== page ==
Fallen Giant

A fallen redwood runs along the shore of Prairie Creek

When I walk in a redwood forest I’m struck not just by the giants themselves but how much they impact the world around them. The canopy of living redwoods can block the light needed by smaller plants below them, dictating what can grow on the forest floor. A fallen giant like this redwood along Prairie Creek creates space for those plants to grow but can block the movement of ground creatures if it falls across their trails, or even block the flow of water, but also provides a base for other redwoods to grow. Everything here learns to live in the shadow of the giants, upright or fallen.

Layers of Green

Several layers of ferns in a redwood forest

I finally had the chance to visit Fern Canyon on this trip to the redwoods, but this picture of layer upon layer of ferns comes from a different part of Prairie Creek Redwoods State Park, a footbridge on the Prairie Creek Trail. I have a little group of ferns in our yard that I call “Redwood Corner” to remind me of hiking in ancient forests like this one.

Where’s Boolie 2009

Rick Cameron hides inside a large redwood tree in Prairie Creek Redwood State Park

This year’s version of Where’s Boolie comes courtesy of a large redwood tree in Prairie Creek Redwood State Park. This was my first morning in the park and the tree sits right off the Prairie Creek Trail with a cavity in the middle suitable for housing an entire bigfoot family.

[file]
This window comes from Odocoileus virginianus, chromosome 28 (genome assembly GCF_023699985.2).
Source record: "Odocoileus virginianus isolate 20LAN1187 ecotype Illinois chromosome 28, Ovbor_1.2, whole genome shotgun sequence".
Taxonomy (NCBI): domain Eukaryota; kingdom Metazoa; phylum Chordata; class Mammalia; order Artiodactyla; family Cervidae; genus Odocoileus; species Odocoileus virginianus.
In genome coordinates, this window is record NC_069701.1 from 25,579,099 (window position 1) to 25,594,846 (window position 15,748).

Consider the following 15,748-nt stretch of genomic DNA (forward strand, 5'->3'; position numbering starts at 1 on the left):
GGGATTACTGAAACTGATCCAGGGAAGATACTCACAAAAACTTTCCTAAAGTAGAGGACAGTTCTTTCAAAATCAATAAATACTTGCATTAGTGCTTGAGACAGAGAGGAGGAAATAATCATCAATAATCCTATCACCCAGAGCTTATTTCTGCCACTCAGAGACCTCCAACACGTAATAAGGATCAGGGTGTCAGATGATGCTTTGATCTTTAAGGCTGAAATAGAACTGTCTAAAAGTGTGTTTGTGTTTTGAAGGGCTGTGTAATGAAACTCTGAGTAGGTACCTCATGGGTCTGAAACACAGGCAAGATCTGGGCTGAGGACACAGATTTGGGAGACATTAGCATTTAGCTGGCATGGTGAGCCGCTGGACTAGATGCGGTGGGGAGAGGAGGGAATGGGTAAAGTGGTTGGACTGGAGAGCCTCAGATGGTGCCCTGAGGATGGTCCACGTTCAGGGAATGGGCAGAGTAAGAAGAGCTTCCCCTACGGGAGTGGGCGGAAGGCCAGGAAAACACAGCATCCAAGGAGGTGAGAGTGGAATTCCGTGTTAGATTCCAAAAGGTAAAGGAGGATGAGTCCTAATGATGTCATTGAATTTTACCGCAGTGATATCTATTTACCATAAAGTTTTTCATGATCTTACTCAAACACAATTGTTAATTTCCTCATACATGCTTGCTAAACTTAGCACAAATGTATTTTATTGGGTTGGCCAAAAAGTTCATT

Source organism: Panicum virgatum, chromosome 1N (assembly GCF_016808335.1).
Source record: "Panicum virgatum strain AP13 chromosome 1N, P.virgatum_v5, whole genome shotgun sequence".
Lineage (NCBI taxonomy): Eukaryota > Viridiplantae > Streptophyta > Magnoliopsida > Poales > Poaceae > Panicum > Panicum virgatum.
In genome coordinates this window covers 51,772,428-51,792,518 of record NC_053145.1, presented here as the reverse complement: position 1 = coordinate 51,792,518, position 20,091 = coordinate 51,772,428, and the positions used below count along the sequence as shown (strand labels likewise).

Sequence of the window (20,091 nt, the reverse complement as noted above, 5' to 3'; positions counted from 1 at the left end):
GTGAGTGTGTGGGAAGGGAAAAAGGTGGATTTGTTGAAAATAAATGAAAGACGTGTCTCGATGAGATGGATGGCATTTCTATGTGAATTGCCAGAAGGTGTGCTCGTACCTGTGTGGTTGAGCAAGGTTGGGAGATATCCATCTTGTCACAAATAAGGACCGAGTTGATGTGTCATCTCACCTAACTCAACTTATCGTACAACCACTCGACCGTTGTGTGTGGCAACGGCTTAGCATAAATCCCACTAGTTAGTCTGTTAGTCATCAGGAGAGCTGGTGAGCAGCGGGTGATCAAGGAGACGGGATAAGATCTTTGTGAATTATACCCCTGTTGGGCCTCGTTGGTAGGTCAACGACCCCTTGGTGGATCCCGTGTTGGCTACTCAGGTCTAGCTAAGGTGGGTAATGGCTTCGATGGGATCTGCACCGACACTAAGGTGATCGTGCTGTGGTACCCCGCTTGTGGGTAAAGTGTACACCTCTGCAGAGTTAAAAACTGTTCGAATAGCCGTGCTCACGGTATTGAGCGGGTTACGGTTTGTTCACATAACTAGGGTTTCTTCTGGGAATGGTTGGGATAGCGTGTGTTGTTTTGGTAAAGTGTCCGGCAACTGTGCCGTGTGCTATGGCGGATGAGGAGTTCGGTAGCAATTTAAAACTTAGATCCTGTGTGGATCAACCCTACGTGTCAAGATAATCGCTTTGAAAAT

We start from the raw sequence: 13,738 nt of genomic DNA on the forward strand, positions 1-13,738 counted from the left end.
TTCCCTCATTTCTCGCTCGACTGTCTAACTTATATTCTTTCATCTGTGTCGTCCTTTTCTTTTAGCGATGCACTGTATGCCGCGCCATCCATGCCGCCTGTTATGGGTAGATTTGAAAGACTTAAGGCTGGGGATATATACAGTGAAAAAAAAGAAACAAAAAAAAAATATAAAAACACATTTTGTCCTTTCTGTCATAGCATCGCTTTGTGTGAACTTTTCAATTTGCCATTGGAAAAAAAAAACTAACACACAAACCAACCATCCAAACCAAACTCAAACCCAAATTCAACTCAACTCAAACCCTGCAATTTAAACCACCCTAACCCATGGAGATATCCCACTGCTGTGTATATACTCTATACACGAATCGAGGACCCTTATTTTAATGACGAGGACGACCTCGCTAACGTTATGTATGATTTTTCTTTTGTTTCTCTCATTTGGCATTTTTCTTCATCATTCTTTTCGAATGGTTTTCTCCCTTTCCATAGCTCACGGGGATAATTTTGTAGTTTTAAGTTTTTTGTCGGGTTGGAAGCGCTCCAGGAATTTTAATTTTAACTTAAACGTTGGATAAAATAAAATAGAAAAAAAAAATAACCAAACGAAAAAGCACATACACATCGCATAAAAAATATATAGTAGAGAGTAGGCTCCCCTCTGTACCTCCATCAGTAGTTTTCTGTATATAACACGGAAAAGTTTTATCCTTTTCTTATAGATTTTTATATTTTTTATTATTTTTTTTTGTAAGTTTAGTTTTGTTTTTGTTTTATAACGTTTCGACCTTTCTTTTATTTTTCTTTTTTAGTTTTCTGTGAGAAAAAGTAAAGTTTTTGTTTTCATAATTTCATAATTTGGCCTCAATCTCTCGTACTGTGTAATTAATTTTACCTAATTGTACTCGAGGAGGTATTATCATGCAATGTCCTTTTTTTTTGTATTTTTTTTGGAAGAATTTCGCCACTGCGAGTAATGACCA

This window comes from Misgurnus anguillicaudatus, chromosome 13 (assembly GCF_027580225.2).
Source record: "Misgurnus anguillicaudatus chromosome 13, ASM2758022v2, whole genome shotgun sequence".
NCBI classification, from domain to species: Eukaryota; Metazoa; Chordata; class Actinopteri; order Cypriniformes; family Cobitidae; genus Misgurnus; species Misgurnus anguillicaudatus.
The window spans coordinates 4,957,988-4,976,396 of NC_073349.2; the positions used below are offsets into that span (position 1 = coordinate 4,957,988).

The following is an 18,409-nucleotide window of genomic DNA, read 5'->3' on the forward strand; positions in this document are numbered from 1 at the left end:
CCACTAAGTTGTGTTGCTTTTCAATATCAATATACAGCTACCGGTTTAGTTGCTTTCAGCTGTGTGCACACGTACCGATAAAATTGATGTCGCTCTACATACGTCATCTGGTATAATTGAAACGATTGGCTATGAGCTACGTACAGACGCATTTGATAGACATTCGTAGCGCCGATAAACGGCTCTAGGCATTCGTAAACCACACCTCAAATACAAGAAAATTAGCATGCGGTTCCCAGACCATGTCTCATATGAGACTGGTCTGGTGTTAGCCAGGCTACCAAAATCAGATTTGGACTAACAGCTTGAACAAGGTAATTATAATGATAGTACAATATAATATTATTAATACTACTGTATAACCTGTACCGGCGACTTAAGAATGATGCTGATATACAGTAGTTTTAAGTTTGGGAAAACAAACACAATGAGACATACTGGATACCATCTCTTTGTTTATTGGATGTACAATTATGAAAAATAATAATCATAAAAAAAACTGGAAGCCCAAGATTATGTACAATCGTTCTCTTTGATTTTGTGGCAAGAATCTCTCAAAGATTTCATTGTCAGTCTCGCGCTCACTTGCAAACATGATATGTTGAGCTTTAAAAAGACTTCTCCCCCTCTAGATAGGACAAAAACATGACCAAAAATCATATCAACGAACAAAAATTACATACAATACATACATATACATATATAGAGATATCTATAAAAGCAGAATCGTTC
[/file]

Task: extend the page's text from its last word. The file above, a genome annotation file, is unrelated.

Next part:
I had to smile when I heard a distant hooting that morning, probably an unfamiliar owl or other bird, but it also reminded me of the supposed bigfoot calls from I show I watched a while back. I hoped with camera in hand to get some nice high-resolution, in focus, non-shaky bigfoot pictures but it was not to be. It would have been the perfect time to prove my theory on the true nature of bigfoot.

It is not a popular theory and has put me on the fringe of the lunatic fringe. I believe that they are not some form of ape running undiscovered in our forests — I mean seriously — but that they are in fact Wookiees.

My critics are quick to point out that Star Wars is fictional. I know it’s fictional — I’m not an idiot. I just don’t understand how it’s relevant. To Kill a Mockingbird is fictional. Are mockingbirds fictional too?